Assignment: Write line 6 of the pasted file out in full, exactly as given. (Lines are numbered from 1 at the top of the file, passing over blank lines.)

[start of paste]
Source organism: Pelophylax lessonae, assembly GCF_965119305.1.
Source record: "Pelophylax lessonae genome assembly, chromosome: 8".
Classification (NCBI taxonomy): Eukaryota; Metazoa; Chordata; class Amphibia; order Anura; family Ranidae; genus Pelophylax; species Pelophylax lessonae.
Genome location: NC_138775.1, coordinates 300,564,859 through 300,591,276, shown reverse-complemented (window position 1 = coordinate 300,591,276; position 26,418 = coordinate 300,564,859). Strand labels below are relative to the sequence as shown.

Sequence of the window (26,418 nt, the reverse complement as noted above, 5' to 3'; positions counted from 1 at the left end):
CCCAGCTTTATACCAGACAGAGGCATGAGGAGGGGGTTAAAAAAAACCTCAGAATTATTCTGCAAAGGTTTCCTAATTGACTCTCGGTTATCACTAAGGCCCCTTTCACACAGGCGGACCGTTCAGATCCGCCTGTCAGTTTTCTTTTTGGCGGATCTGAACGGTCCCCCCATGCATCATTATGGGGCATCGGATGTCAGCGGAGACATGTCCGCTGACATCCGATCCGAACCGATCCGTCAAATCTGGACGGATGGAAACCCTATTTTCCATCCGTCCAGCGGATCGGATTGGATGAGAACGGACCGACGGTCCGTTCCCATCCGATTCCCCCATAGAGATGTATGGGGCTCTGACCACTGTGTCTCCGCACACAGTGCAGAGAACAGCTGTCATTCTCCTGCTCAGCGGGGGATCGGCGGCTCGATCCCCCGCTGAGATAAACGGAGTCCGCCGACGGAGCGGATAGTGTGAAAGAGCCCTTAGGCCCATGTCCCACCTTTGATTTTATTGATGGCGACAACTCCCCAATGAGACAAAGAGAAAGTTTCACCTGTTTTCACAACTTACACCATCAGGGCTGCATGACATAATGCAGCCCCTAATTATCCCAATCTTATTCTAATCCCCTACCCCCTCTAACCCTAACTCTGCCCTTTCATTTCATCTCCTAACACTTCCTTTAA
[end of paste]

CCCAGCTTTATACCAGACAGAGGCATGAGGAGGGGGTTAAAAAAAACCTCAGAATTATTCTGCAAAGGTTTCCTAATTGACTCTCGGTTATCACTAAGGCCCCTTTCACACAGGCGGACCGTTCAGATCCGCCTGTCAGTTTTCTTTTTGGCGGATCTGAACGGTCCCCCCATGCATCATTATGGGGCATCGGATGTCAGCGGAGACATGTCCGCTGACATCCGATCCGAACCGATCCGTCAAATCTGGACGGATGGAAACCCTATTTTCCATCCGTCCAGCGGATCGGATTGGATGAGAACGGACCGACGGTCCGTTCCCATCCGATTCCCCCATAGAGATGTATGGGGCTCTGACCACTGTGTCTCCGCACACAGTGCAGAGAACAGCTGTCATTCTCCTGCTCAGCGGGGGATCGGCGGCTCGATCCCCCGCTGAGATAAACGGAGTCCGCCGACGGAGCGGATAGTGTGAAAGAGCCCTTAGGCCCATGTCCCACCTTTGATTTTATTGATGGCGACAACTCCCCAATGAGACAAAGAGAAAGTTTCACCTGTTTTCACAACTTACACCATCAGGGCTGCATGACATAATGCAGCCCCTAATTATCCCAATCTTATTCTAATCCCCTACCCCCTCTAACCCTAACTCTGCCCTTTCATTTCATCTCCTAACACTTCCTTTAA